We think of Maundy Thursday often only in terms of the Last Supper. The fellowship, the foot washing, the lengthy “farewell discourse” in John’s Gospel including the “new commandment”, and, of course, the departure of Judas into the night.
But Thursday was about more than that because Jesus then goes to the Garden of Gethsemane. After the food and fellowship, there is now only agony and abandonment. Jesus, both human and divine, knows what awaits him. He asks whether the cup might pass from him. But he accepts that God’s will is what counts. And while he prays, the apostles sleep.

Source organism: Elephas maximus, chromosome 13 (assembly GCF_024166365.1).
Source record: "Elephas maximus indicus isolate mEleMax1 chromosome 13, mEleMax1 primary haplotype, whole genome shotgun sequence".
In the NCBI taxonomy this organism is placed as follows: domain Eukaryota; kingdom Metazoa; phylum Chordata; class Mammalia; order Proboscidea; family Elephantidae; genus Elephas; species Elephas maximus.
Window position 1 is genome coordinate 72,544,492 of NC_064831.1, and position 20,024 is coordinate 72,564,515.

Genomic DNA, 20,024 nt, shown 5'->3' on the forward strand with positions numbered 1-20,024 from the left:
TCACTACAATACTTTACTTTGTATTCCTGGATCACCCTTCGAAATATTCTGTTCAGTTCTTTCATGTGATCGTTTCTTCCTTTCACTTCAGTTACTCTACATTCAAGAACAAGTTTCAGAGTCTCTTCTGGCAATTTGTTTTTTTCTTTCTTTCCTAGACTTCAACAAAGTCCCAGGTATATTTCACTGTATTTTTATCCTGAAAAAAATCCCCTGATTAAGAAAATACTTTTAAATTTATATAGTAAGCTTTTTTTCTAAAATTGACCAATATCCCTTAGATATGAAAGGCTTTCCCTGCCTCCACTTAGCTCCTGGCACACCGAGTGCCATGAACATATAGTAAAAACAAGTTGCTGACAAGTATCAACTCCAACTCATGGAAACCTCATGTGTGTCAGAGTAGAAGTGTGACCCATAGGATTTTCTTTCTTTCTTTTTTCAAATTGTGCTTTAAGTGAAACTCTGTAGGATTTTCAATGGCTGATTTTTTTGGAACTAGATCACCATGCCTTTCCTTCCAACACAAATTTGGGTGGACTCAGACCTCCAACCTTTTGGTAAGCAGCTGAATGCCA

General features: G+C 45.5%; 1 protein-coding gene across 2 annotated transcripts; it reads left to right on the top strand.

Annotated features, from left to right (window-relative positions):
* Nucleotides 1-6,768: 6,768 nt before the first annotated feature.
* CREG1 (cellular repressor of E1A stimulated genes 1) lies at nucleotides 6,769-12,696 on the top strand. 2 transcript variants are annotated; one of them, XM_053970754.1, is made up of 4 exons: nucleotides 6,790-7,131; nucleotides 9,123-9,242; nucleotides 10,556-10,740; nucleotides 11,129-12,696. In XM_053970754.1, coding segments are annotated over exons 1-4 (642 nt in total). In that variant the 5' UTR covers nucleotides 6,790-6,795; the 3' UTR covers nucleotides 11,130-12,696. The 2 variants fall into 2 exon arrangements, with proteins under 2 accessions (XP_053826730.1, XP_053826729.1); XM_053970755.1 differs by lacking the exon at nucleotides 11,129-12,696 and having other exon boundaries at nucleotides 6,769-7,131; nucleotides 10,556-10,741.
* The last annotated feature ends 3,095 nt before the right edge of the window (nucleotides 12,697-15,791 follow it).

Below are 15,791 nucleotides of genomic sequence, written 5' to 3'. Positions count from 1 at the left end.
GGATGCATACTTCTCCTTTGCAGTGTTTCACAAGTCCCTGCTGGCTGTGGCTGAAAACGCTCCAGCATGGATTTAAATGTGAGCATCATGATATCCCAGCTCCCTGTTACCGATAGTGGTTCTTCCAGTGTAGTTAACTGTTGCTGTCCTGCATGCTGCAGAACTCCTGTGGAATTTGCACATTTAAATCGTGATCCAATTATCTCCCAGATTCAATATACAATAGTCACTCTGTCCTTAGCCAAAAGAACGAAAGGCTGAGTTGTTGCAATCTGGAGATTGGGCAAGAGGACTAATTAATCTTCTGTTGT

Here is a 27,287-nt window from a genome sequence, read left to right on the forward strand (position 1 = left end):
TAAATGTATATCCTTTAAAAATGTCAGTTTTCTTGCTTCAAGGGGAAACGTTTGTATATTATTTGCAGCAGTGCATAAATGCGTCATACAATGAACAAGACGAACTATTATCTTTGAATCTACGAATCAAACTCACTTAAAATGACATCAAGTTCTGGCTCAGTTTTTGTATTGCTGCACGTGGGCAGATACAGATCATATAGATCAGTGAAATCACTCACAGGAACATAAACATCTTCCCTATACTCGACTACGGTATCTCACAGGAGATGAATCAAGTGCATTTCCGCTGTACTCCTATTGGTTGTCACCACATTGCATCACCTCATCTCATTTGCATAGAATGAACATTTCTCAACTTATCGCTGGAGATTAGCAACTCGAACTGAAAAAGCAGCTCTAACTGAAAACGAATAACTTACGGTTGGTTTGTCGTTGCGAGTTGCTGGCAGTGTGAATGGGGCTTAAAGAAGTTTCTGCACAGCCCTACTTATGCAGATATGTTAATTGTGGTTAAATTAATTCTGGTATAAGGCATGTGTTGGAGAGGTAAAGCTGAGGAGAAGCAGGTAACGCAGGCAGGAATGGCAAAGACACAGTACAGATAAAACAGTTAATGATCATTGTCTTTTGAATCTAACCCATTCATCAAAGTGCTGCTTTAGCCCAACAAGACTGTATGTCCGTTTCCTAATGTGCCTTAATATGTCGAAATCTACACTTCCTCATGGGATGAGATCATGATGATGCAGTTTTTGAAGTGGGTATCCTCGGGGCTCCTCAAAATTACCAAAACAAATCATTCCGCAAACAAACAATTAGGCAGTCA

This transition from the triumph, surrounded by crowds, of the first part of the week, to the tragedy, abandoned by almost everyone, of Good Friday and Holy Saturday, takes place at this point on Thursday night.
We know what is to come, as does Jesus, but that makes it no easier. Future hope is important, but present pain is right here, right now. Jesus, God, understands, feels all that. One of the final elements of the human experience that he undergoes as part of his incarnation.
When we are at our lowest, Jesus is there–because he has been there in Gethsemane, that Thursday evening, and that Friday on the cross. He understands, he knows.
The Rev. William Morris
Links to the appointed readings and prayer for today: